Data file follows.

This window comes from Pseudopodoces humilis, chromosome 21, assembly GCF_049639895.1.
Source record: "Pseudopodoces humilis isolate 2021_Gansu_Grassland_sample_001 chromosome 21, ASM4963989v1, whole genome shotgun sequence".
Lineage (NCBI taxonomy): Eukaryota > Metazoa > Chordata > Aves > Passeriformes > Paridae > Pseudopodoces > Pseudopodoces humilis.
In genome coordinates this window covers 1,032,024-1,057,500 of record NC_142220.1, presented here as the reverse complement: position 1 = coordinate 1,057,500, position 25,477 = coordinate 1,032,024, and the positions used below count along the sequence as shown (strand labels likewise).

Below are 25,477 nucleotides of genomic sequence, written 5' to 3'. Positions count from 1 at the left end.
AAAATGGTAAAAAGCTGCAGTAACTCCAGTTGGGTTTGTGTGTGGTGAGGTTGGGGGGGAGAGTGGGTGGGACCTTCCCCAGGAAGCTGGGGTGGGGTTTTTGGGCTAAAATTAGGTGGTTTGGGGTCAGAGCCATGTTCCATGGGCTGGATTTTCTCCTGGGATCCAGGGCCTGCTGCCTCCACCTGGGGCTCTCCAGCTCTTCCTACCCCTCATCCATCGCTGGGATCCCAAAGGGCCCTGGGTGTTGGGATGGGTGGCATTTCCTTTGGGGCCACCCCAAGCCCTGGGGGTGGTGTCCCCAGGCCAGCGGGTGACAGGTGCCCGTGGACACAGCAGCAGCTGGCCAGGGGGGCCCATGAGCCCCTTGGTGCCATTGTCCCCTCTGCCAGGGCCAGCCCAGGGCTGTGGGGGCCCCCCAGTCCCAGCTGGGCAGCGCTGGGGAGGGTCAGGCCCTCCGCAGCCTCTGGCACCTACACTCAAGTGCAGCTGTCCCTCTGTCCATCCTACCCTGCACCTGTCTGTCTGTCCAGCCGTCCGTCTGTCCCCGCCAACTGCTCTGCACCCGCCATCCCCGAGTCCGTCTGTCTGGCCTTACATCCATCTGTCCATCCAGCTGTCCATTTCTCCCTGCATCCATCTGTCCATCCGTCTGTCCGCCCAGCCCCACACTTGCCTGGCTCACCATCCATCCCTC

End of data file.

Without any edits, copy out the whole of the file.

This window comes from Pseudopodoces humilis, chromosome 21, assembly GCF_049639895.1.
Source record: "Pseudopodoces humilis isolate 2021_Gansu_Grassland_sample_001 chromosome 21, ASM4963989v1, whole genome shotgun sequence".
Lineage (NCBI taxonomy): Eukaryota > Metazoa > Chordata > Aves > Passeriformes > Paridae > Pseudopodoces > Pseudopodoces humilis.
In genome coordinates this window covers 1,032,024-1,057,500 of record NC_142220.1, presented here as the reverse complement: position 1 = coordinate 1,057,500, position 25,477 = coordinate 1,032,024, and the positions used below count along the sequence as shown (strand labels likewise).

Below are 25,477 nucleotides of genomic sequence, written 5' to 3'. Positions count from 1 at the left end.
AAAATGGTAAAAAGCTGCAGTAACTCCAGTTGGGTTTGTGTGTGGTGAGGTTGGGGGGGAGAGTGGGTGGGACCTTCCCCAGGAAGCTGGGGTGGGGTTTTTGGGCTAAAATTAGGTGGTTTGGGGTCAGAGCCATGTTCCATGGGCTGGATTTTCTCCTGGGATCCAGGGCCTGCTGCCTCCACCTGGGGCTCTCCAGCTCTTCCTACCCCTCATCCATCGCTGGGATCCCAAAGGGCCCTGGGTGTTGGGATGGGTGGCATTTCCTTTGGGGCCACCCCAAGCCCTGGGGGTGGTGTCCCCAGGCCAGCGGGTGACAGGTGCCCGTGGACACAGCAGCAGCTGGCCAGGGGGGCCCATGAGCCCCTTGGTGCCATTGTCCCCTCTGCCAGGGCCAGCCCAGGGCTGTGGGGGCCCCCCAGTCCCAGCTGGGCAGCGCTGGGGAGGGTCAGGCCCTCCGCAGCCTCTGGCACCTACACTCAAGTGCAGCTGTCCCTCTGTCCATCCTACCCTGCACCTGTCTGTCTGTCCAGCCGTCCGTCTGTCCCCGCCAACTGCTCTGCACCCGCCATCCCCGAGTCCGTCTGTCTGGCCTTACATCCATCTGTCCATCCAGCTGTCCATTTCTCCCTGCATCCATCTGTCCATCCGTCTGTCCGCCCAGCCCCACACTTGCCTGGCTCACCATCCATCCCTC